Patients participating in shared medical appointments (SMAs) led by a multidisciplinary team lost significantly more weight from baseline than patients who had individual medical appointments, according to a new study published in Obesity Science and Practice.
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“Our current approach to obesity is rarely successful,” says Bartolome Burguera, MD, PhD, Chairman of Cleveland Clinic’s Endocrinology & Metabolism Institute and senior author on the paper. “We may ask our patients to eat less and exercise more, but that is clearly not enough. As a result, we tend to treat the consequences of obesity (such as hypertension and diabetes), which we know we can treat with medications, rather than obesity itself. Obesity is a chronic disease that requires chronic treatment in its own right.”
Shared medical appointments versus standard of care
In this retrospective study, researchers scrutinized the medical records of matched patient pairs who were diagnosed with obesity: 301 were enrolled in SMAs and 301 were managed with individual medical appointments. Patients in the SMA group first met individually with an obesity specialist, and then with a registered dietician after selecting a nutrition plan to follow (i.e., Mediterranean, protein-sparing modified fast or meal replacement). After these initial visits, patients attended monthly SMAs in groups of 8–10 patients. The 90-minute SMAs focused on nutrition, exercise, appetite control with consideration of AOMs, sleep quality and stress management. The primary outcome of study was weight loss from baseline. Secondary outcomes included the use of antiobesity medication (AOM) for at least 90 days, the number of SMA visits and the duration of SMA enrollment.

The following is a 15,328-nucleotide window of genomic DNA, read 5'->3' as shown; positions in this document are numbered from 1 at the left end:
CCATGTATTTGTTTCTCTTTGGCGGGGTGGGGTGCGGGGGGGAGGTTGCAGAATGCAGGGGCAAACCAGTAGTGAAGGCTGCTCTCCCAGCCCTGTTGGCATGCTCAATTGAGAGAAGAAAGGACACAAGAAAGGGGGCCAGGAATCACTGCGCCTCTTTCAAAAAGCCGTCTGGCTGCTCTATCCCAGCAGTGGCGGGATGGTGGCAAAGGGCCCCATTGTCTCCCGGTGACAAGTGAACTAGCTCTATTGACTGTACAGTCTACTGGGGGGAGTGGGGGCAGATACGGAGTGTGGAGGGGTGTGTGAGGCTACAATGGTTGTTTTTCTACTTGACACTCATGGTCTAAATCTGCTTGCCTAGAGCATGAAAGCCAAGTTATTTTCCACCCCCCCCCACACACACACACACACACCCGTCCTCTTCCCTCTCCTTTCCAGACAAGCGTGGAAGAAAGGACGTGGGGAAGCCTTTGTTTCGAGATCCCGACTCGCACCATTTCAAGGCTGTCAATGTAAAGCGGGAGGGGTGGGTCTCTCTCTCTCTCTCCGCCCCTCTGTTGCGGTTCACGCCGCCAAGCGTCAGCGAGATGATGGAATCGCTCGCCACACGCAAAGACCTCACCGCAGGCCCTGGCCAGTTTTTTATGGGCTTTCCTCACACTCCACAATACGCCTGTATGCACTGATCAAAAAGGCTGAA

Shared medical appointments increase face time and patient satisfaction
A SMA is a group medical visit in which several patients with a similar clinical diagnosis, such as obesity, see a multidisciplinary team of healthcare providers. Typically, 5–10 patients have consultations with providers during a 60- to 90-minute appointment. Part of the session is dedicated to education on the patients’ common medical condition with the goal of improving self-management, but most of the time is spent addressing individual patient concerns.
Each patient takes a turn consulting with a provider, as in a traditional medical appointment, but in a group setting. This allows others in the group to observe and learn from their peers’ experiences. During this consultation, the patient’s concerns are addressed, medications are managed, necessary tests are ordered, and a treatment plan is made. Additional specialty referrals may occur for sleep studies, stress testing, and stress management with psychology professionals. Patients can continue to receive follow-up care through SMAs at predetermined times, instead of traditional individual medical appointments.
Research indicates there are several benefits of shared medical appointments, including:
- Increased face time and access
- Improved patient outcomes
- Increased patient and provider satisfaction
- Decreased costs
“SMAs allow providers to increase their productivity by seeing more patients in a given time frame, thus allowing for a more appropriate amount of time to specifically address obesity management. Further, patients have more time with the provider(s) leading the SMAs. Coordinated SMA programs may also allow patients to access more tools that can aid in chronic weight management, as evidenced by the higher percentage of FDA-approved anti-obesity medications utilization in the SMA group as compared to standard of care,” Dr. Burguera states.
In the one-year study, average weight loss was 5.2% in the SMA group compared with 1.8% in the non-SMA group. “Our study showed that this aggressive lifestyle intervention, in the context of SMAs, resulted in significant weight loss,” Dr. Burguera says. “We still need to get a better idea of the role that AOMs play in helping people to lose weight and maintain weight loss, which would hopefully be useful in addressing whether insurance companies should cover them as they do other medications for other chronic conditions, such as diabetes or hypertension.”